East Coast wildfires: Danger no longer just a West Coast problem

GAINESVILLE, Fla. — Wildfires aren’t just a problem for the western part of the United States. A concerning study by University of Florida researchers has revealed a troubling increase in wildfires in the eastern U.S., a trend often overlooked compared to the more publicized fires in western states like California and Oregon.

“It’s a serious issue that people aren’t paying enough attention to: We have a rising incidence of wildfires across several regions of the U.S., not only in the West,” says study author Victoria Donovan, assistant professor of forest management at the University of Florida’s West Florida Research and Education Center, in a university release. “We’re allocating the majority of resources to fire suppression in the western part of the country, but we have evidence that other areas are going to need resources, too.”

Researchers examined data from 1984 to 2020, using the federal Monitoring Trends in Burn Severity Database. They focused on large wildfires, each burning over 490 acres, to analyze trends in fire size, affected land area, and timing.

Their findings show an escalating risk of wildfires in the southern and eastern parts of the Eastern Temperate Forests, an area stretching from Michigan to the eastern half of Texas. This region, particularly in the Southeast, exhibits increasing trends in the number and size of wildfires, the total land burned, changes in fire season timing, and a higher annual probability of large wildfires.

“The eastern U.S. has the most expansive wildland-urban interface in the country and thus is at high risk from wildfire,” explains Donovan. “The thought behind this research was that if there are signals that wildfires are increasing, we need to understand what those changes look like.”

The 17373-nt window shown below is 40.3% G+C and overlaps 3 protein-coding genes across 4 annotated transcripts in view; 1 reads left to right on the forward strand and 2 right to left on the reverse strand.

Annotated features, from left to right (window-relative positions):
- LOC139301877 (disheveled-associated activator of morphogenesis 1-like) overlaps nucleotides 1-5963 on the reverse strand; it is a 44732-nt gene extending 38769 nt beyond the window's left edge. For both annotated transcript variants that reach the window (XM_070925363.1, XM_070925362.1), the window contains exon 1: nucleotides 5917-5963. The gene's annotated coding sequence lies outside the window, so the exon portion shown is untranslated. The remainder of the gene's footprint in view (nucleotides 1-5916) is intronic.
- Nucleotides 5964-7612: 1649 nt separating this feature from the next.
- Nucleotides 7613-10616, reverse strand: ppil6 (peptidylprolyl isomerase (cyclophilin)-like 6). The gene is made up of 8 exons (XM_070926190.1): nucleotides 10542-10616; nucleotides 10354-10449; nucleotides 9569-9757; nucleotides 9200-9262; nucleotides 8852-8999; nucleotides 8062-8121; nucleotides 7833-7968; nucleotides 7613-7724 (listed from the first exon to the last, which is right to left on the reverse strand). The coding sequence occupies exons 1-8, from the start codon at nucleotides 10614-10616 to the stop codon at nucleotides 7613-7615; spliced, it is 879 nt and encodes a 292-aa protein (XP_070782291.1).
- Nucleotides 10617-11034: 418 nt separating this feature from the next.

California wildfires
Donovan notes that while the northern part of the study area didn’t show the same trends, it doesn’t mean wildfires were absent there. The data mainly focused on large wildfires, potentially excluding smaller ones.

Wildfire regimes, which describe the natural patterns of fire occurrences in ecosystems, are influenced by three main factors: ignition sources, vegetation or fuel availability, and climate characteristics.

“The first is the ignition pattern, or what starts the fires,” says Donovan. “The second is changes in vegetation or fuel patterns, and then you have climate characteristics. We don’t address the drivers of the trends in this study, but it’s hard to talk about changing conditions without considering that climate may be a factor.”

Donovan explains that while human activities remain the predominant cause of wildfires, especially in densely populated areas, this doesn’t necessarily drive the increasing wildfire trend.

“In other words, we’re not seeing an indication that there are proportionally more human-caused ignitions than there have been in the past,” says Donovan. “In the Southern Coastal Plain, which includes much of Florida, lightning ignitions played an important role, too, contributing more to the total area burned in the ecoregion despite being a less frequent cause of large wildfire ignition.”

Researchers call for proactive forest management and preparedness, especially in the eastern U.S., to prevent the emergence of extensive wildfire problems like those seen in the West.

“We don’t have the expansive wildfire problem that the western U.S. does yet, so this is also an opportunity to get ahead of the problem and prepare for shifting wildfire patterns before we start seeing the frequent destructive fires that we’re seeing in the West,” concludes Donovan. “We’re hopeful that this study will spur more research into understanding changing wildfire patterns in the east, but also that it will help to support an increase in prescribed fire management and motivate people to better prepare for wildfire in their location by hardening their homes and making escape plans.”

The study is published in the journal Geophysical Research Letters.

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